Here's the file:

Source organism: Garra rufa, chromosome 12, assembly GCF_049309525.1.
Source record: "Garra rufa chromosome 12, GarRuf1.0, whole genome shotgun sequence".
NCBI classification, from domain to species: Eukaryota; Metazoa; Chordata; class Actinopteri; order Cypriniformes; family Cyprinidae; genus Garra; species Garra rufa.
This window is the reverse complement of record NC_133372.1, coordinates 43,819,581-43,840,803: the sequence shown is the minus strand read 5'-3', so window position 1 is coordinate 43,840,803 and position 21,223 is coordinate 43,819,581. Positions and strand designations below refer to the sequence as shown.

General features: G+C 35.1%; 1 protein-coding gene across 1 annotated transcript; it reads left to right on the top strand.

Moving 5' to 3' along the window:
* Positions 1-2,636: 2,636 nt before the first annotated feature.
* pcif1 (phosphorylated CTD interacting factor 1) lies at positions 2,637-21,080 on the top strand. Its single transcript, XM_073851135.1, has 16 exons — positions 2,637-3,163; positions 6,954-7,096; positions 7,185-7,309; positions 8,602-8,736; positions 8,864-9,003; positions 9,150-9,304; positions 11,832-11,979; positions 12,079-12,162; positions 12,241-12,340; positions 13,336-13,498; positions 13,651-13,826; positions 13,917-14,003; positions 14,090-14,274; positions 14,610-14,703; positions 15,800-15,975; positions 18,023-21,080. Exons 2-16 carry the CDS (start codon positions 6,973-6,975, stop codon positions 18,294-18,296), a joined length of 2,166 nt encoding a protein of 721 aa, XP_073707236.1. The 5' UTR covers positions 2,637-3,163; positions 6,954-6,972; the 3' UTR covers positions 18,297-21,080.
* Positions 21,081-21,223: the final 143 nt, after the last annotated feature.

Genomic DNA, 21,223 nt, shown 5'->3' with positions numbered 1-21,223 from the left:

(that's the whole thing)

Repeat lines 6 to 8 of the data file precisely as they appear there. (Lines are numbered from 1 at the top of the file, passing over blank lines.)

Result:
Moving 5' to 3' along the window:
* Positions 1-2,636: 2,636 nt before the first annotated feature.
* pcif1 (phosphorylated CTD interacting factor 1) lies at positions 2,637-21,080 on the top strand. Its single transcript, XM_073851135.1, has 16 exons — positions 2,637-3,163; positions 6,954-7,096; positions 7,185-7,309; positions 8,602-8,736; positions 8,864-9,003; positions 9,150-9,304; positions 11,832-11,979; positions 12,079-12,162; positions 12,241-12,340; positions 13,336-13,498; positions 13,651-13,826; positions 13,917-14,003; positions 14,090-14,274; positions 14,610-14,703; positions 15,800-15,975; positions 18,023-21,080. Exons 2-16 carry the CDS (start codon positions 6,973-6,975, stop codon positions 18,294-18,296), a joined length of 2,166 nt encoding a protein of 721 aa, XP_073707236.1. The 5' UTR covers positions 2,637-3,163; positions 6,954-6,972; the 3' UTR covers positions 18,297-21,080.